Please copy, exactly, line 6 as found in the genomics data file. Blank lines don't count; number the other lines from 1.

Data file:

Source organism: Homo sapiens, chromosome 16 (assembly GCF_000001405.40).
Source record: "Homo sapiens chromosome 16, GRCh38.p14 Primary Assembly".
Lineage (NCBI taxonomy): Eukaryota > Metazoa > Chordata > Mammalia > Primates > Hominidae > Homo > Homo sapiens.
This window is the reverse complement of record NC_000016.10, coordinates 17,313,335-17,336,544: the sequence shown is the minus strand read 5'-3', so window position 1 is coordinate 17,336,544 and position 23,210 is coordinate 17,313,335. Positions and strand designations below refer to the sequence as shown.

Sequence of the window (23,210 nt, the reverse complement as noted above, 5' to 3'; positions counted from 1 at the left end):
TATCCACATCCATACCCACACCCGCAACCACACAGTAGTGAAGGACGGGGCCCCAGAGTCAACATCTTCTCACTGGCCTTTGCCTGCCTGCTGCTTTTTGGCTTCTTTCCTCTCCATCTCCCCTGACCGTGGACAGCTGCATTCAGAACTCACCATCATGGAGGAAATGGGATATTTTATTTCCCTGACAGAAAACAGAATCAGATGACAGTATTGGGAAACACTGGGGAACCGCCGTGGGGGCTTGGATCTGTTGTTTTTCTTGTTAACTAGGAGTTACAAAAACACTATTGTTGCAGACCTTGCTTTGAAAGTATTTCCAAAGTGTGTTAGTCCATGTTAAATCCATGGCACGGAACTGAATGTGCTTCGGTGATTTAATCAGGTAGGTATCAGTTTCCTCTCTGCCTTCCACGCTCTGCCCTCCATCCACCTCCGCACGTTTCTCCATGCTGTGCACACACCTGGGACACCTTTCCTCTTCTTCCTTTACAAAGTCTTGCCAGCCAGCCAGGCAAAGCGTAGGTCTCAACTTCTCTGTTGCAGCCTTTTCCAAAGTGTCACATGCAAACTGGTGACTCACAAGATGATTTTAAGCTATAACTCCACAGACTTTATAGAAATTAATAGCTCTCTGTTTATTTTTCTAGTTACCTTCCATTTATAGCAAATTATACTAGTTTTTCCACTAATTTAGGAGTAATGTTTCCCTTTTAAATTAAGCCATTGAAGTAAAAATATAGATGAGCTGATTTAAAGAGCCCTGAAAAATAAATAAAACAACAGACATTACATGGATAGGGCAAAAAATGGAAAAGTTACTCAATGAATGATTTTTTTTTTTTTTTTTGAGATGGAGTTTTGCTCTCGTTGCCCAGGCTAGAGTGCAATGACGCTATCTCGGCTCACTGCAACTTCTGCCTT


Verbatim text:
TATCCACATCCATACCCACACCCGCAACCACACAGTAGTGAAGGACGGGGCCCCAGAGTCAACATCTTCTCACTGGCCTTTGCCTGCCTGCTGCTTTTTGGCTTCTTTCCTCTCCATCTCCCCTGACCGTGGACAGCTGCATTCAGAACTCACCATCATGGAGGAAATGGGATATTTTATTTCCCTGACAGAAAACAGAATCAGATGACAGTATTGGGAAACACTGGGGAACCGCCGTGGGGGCTTGGATCTGTTGTTTTTCTTGTTAACTAGGAGTTACAAAAACACTATTGTTGCAGACCTTGCTTTGAAAGTATTTCCAAAGTGTGTTAGTCCATGTTAAATCCATGGCACGGAACTGAATGTGCTTCGGTGATTTAATCAGGTAGGTATCAGTTTCCTCTCTGCCTTCCACGCTCTGCCCTCCATCCACCTCCGCACGTTTCTCCATGCTGTGCACACACCTGGGACACCTTTCCTCTTCTTCCTTTACAAAGTCTTGCCAGCCAGCCAGGCAAAGCGTAGGTCTCAACTTCTCTGTTGCAGCCTTTTCCAAAGTGTCACATGCAAACTGGTGACTCACAAGATGATTTTAAGCTATAACTCCACAGACTTTATAGAAATTAATAGCTCTCTGTTTATTTTTCTAGTTACCTTCCATTTATAGCAAATTATACTAGTTTTTCCACTAATTTAGGAGTAATGTTTCCCTTTTAAATTAAGCCATTGAAGTAAAAATATAGATGAGCTGATTTAAAGAGCCCTGAAAAATAAATAAAACAACAGACATTACATGGATAGGGCAAAAAATGGAAAAGTTACTCAATGAATGATTTTTTTTTTTTTTTTTGAGATGGAGTTTTGCTCTCGTTGCCCAGGCTAGAGTGCAATGACGCTATCTCGGCTCACTGCAACTTCTGCCTT